The tendency of acids and bases to donate or accept protons was described. In acid-base systems, one compound acts as the proton (H+) donor and the other as the proton acceptor, the donor being the acid and the acceptor the base.
The two form a conjugate acid-base pair. In a similar manner, oxidizing and reducing agents function in pairs.
In this case, they are called redox pairs or redox couples. The member of the pair that donates the electron is called the reducing agent or reductant and the electron acceptor is called the oxidizing agent or oxidant.
The terms donating and accepting fail to convey the nature of the amounts or energy change involved in the reaction. In effect, the reducing agent has a certain capability to retain electrons, as does the oxidizing agent. In a redox couple, one member attracts electrons more strongly than the other, and in effect the oxidizing agent can pull the electrons away from the reducing agent. This capability to gain (or lose) electrons can be measured and is called the oxidation- reduction potential or redox potential and is expressed in volts.
For convenience, the potential of most redox couples is measured against a reference standard, which usually is a hydrogen electrode. Most measurements are made under standard conditions using 1.0 M concentrations of oxidant and reductant at 25 °C and at pH 7.0. The hydrogen electrode is equilibrated with H2 gas at 1 atmosphere and the [H+] is 1.0 M at 25°C.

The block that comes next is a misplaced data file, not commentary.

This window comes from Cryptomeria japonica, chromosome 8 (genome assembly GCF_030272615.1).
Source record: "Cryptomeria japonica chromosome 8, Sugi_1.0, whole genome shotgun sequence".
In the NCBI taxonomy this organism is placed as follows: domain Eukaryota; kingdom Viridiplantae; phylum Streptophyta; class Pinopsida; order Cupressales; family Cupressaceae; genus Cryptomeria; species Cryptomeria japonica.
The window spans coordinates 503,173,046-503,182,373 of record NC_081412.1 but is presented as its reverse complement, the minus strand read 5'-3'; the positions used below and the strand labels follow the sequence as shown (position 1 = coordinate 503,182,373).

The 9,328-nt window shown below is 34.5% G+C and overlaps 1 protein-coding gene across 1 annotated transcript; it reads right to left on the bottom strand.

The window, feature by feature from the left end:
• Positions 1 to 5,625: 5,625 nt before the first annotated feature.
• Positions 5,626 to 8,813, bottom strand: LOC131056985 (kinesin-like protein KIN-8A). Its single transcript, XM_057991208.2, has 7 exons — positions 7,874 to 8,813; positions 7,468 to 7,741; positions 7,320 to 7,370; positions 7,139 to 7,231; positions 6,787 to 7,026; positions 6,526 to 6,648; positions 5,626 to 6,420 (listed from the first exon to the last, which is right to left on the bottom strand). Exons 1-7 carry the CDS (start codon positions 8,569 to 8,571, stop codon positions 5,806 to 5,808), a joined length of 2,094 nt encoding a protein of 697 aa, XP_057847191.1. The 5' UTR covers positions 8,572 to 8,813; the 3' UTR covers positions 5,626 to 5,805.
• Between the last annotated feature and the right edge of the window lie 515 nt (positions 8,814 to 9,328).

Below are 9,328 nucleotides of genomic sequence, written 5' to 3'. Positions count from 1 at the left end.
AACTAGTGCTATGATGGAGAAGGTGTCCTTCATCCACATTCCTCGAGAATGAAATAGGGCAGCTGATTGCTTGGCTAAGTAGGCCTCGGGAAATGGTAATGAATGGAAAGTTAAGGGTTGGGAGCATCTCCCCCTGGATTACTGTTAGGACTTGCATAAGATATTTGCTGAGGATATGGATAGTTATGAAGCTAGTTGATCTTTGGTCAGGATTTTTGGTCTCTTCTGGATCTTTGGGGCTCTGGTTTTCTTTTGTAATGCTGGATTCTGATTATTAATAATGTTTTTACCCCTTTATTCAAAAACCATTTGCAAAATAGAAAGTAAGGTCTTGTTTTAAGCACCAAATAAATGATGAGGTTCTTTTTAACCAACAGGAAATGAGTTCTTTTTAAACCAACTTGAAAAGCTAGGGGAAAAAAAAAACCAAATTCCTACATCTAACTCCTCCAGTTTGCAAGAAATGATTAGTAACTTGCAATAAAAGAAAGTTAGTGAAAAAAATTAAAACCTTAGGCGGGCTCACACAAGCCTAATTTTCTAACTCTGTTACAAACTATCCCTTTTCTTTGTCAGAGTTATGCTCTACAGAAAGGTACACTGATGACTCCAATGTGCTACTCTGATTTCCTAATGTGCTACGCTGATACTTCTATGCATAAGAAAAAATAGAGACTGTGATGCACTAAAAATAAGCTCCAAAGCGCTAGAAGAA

When the pH is adjusted to 7.0 (i.e., [H+] = 10-7 M), the redox potential of the reference hydrogen electrode is – 0.42 V. The redox potentials of the electron transport system intermediates are given in Table 16-2. The greater the E’Q value, the more strongly the oxidant accepts electrons. However, an oxidant having a lower Eq than another compound becomes the reductant of or electron donor to that compound.
The Henderson-Hasselbach equation describes the relationship between pH and the dissociation constant. In a similar way, the Nernst equation shows for a redox pair the relationship between the standard redox potential (Eq), the observed potential at any concentration, and the concentration ratio of the oxidant and reductant.
Where E0‘ is the standard redox potential, Eh is the observed electrode potential, R is the gas constant (8.31 J/deg/mole, T is the absolute temperature in degrees Kelvin, n is the number of electrons transferred, and F is the faraday (96,406 kJ/V). When electrons are transferred and the constants are combined, the Nernst equation becomes
Where n = the number of electrons involved.